TEHRAN, IRAN (BosNewsLife)-- Iran has released on bail a man who was jailed because he converted from Islam to Christianity, but several others remain detained because they are unable to pay for their freedom Iranian Christians said Monday, April 11.
Mehdi Forutan was freed from Tehran's notorious Evin prison late Saturday, April 9, after 105 days of detention and paying a massive bail of some $50,000, said Iranian Christian news agency Mohabat News which has close contacts with prosecuted believers.
He was among at least 60 believers who were detained around Christmas, most of whom have since been temporarily released, according to rights activists and local Christians. "Most have been released except for three guys who were unable to pay the bail money," Iranian Christians told BosNewsLife.
All will face a trial on a variety of charges ranging from "apostasy, promoting Christianity" and having illegal contacts with "Christian organizations out of the country," Mohabat News reported.
Forutan was detained by four intelligence officers Sunday morning December 26, while he was in his father's house, Iranian Christians said.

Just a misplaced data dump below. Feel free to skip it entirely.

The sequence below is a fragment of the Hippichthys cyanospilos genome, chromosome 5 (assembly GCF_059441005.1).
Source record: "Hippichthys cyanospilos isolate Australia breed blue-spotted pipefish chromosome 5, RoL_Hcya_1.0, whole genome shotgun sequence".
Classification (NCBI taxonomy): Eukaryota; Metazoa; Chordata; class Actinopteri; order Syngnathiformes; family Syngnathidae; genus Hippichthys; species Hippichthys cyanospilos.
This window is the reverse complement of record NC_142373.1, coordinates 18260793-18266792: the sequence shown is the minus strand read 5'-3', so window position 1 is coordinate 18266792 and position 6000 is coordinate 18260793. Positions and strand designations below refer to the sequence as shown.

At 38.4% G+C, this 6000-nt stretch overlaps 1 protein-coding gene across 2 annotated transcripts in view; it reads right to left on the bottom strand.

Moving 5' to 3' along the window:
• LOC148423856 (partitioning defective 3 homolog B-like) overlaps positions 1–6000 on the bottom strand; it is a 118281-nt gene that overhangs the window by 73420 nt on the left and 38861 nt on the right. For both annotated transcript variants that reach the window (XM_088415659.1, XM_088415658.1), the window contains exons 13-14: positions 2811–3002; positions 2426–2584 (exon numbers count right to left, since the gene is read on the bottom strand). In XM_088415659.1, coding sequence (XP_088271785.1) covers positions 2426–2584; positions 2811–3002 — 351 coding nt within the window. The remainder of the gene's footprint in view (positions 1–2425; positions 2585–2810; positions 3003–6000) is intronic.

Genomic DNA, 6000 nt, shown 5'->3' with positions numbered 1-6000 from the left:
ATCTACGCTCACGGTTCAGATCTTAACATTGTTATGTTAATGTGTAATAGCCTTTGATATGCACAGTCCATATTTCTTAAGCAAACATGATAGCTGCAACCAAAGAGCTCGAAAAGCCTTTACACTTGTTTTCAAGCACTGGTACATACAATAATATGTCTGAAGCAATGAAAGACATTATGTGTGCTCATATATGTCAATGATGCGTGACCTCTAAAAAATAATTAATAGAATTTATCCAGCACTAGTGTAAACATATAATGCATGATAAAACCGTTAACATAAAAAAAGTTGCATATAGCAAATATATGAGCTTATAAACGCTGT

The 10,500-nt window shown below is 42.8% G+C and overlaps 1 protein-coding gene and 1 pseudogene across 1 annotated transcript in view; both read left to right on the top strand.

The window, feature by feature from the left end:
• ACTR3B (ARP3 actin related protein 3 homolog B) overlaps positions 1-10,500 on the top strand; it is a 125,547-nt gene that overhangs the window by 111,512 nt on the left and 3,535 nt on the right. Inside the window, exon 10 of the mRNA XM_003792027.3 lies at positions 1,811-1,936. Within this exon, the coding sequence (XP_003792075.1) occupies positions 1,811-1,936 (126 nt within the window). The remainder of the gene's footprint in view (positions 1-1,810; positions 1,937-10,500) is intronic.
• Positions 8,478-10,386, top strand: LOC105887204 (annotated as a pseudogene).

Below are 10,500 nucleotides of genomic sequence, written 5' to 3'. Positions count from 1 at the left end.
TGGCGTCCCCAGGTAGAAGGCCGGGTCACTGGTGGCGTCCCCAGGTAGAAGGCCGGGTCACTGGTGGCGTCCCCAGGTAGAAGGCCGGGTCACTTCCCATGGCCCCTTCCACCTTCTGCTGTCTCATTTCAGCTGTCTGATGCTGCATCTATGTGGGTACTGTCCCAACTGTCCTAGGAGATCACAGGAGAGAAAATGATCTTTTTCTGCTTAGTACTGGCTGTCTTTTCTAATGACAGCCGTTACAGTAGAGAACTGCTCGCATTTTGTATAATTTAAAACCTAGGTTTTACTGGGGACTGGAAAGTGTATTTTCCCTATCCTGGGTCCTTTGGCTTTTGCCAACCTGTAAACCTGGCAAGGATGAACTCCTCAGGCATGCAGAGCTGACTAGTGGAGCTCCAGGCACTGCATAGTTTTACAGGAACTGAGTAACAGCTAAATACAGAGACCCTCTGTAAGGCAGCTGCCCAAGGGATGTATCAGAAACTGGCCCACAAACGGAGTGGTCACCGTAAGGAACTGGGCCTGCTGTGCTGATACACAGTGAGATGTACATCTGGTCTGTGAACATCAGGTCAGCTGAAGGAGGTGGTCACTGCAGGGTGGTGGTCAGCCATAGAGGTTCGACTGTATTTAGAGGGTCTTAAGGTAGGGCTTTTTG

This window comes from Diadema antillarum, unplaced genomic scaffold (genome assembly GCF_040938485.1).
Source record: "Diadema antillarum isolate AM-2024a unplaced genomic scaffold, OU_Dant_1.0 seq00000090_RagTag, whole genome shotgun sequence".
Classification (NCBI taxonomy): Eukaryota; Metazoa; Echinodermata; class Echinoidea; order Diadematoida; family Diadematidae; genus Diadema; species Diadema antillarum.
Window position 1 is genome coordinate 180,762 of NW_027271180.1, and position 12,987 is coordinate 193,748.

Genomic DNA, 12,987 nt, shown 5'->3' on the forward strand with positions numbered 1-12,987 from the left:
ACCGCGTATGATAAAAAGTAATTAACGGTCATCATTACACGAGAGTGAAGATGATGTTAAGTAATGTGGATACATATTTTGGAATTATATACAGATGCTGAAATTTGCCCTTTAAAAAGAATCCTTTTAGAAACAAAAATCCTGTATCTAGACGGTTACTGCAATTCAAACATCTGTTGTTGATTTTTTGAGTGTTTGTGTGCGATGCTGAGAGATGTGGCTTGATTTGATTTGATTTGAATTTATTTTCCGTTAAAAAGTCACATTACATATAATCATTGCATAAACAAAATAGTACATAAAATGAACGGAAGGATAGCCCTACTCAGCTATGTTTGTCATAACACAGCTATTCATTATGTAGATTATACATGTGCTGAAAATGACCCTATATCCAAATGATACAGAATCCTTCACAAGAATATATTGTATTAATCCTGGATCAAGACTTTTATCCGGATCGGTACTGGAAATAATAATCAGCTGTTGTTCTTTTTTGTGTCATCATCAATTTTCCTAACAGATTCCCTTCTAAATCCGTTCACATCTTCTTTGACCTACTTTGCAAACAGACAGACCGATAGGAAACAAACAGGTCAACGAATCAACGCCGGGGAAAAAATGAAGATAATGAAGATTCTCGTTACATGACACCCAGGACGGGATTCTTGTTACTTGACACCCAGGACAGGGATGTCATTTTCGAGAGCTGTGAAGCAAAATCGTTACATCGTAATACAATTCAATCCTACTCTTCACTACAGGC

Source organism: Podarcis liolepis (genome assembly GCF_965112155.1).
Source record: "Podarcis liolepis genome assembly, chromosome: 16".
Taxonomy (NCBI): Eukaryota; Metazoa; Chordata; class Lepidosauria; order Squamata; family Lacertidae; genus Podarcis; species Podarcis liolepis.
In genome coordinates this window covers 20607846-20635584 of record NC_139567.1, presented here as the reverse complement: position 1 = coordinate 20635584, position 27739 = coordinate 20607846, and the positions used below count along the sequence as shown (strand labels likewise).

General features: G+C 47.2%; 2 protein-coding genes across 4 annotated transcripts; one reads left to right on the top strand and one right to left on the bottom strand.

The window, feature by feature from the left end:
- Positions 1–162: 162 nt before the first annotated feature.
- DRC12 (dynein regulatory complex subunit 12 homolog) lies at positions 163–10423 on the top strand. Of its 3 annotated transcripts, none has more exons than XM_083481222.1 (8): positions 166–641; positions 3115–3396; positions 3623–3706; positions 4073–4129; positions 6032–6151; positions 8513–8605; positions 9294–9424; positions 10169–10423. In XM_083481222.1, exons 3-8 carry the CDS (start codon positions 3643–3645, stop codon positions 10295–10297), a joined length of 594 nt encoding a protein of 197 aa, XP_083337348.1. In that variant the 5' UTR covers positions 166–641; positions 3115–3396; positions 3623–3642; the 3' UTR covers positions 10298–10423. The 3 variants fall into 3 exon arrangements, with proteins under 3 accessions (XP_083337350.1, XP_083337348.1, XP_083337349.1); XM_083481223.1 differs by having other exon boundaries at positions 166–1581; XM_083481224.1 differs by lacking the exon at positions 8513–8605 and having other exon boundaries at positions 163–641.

Security forces reportedly took his computer, Compact Disks and books while searching his home. They reportedly did not return his belongings after his release in bail.
Among those staying behind in prison is Farshid Fathi, Mohabat News reported. "Judicial authorities have demanded a very heavy bail for his release, which is impossible for his family to pay," the agency said.
He reportedly told his family that he is in a "good mental and physical condition" but "still hopes that judicial authorities will lower the bail price" so he can reunite with his family.
Separately another man, who has also been identified in reports as Mehdi Forutan, appeared in front of a court in recent days along with fellow believers.
Mohabat News said the man represents a religious group that does not believe in the trinity of God. More details were not immediately available about the reported trial in Shiraz.
Under Iran's strict interpretation of Islamic law conversions are forbidden and people caught can face charges of blasphemy or other accusations that potentially carry the death penalty or at least harsh prison sentences.
Iran's government has defended harsh sentences saying they are aimed at protecting the Islamic values of the country.